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Moreno, RP; Metnitz, PG; Metnitz, B; Bauer, P; Afonso de Carvalho, S; Hoechtl, A; SAPS 3 Investigators.
Modeling in-hospital patient survival during the first 28 days after intensive care unit admission: a prognostic model for clinical trials in general critically ill patients.
J Crit Care. 2008; 23(3):339-348 Doi: 10.1016/j.jcrc.2007.11.004
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Co-Autor*innen der Med Uni Graz
Metnitz Philipp

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The objective of the study was to develop a model for estimating patient 28-day in-hospital mortality using 2 different statistical approaches. The study was designed to develop an outcome prediction model for 28-day in-hospital mortality using (a) logistic regression with random effects and (b) a multilevel Cox proportional hazards model. The study involved 305 intensive care units (ICUs) from the basic Simplified Acute Physiology Score (SAPS) 3 cohort. Patients (n = 17138) were from the SAPS 3 database with follow-up data pertaining to the first 28 days in hospital after ICU admission. None. The database was divided randomly into 5 roughly equal-sized parts (at the ICU level). It was thus possible to run the model-building procedure 5 times, each time taking four fifths of the sample as a development set and the remaining fifth as the validation set. At 28 days after ICU admission, 19.98% of the patients were still in the hospital. Because of the different sampling space and outcome variables, both models presented a better fit in this sample than did the SAPS 3 admission score calibrated to vital status at hospital discharge, both on the general population and in major subgroups. Both statistical methods can be used to model the 28-day in-hospital mortality better than the SAPS 3 admission model. However, because the logistic regression approach is specifically designed to forecast 28-day mortality, and given the high uncertainty associated with the assumption of the proportionality of risks in the Cox model, the logistic regression approach proved to be superior.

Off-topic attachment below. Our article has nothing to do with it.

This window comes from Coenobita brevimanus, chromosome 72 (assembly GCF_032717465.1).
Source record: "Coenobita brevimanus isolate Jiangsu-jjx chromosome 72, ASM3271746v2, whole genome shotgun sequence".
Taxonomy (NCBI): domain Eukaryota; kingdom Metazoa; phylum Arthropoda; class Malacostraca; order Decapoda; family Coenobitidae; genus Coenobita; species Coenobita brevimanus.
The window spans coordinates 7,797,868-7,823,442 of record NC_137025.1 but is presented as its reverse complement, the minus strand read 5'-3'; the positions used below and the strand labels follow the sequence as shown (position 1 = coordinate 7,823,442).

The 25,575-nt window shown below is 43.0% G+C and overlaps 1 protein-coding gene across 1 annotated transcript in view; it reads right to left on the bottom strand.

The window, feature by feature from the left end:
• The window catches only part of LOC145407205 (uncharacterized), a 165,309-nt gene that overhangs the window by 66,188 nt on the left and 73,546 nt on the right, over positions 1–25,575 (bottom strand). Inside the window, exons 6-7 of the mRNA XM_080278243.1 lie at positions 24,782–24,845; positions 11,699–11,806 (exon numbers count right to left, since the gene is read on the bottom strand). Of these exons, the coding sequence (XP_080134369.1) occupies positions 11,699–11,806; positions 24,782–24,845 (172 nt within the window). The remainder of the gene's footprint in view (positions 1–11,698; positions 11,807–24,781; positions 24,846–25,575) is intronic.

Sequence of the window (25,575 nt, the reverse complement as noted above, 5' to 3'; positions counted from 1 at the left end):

Find related publications in this database (using NLM MeSH Indexing)
Aged -
Clinical Trials as Topic - statistics & numerical data
Critical Illness - mortality
Female -
Hospital Mortality -
Humans -
Intensive Care Units - statistics & numerical data
Male -
Middle Aged -
Models, Statistical -
Prognosis -
Risk Assessment -
Severity of Illness Index -
Time Factors -

Find related publications in this database (Keywords)
intensive care
critical care
severity scores
28-day survival
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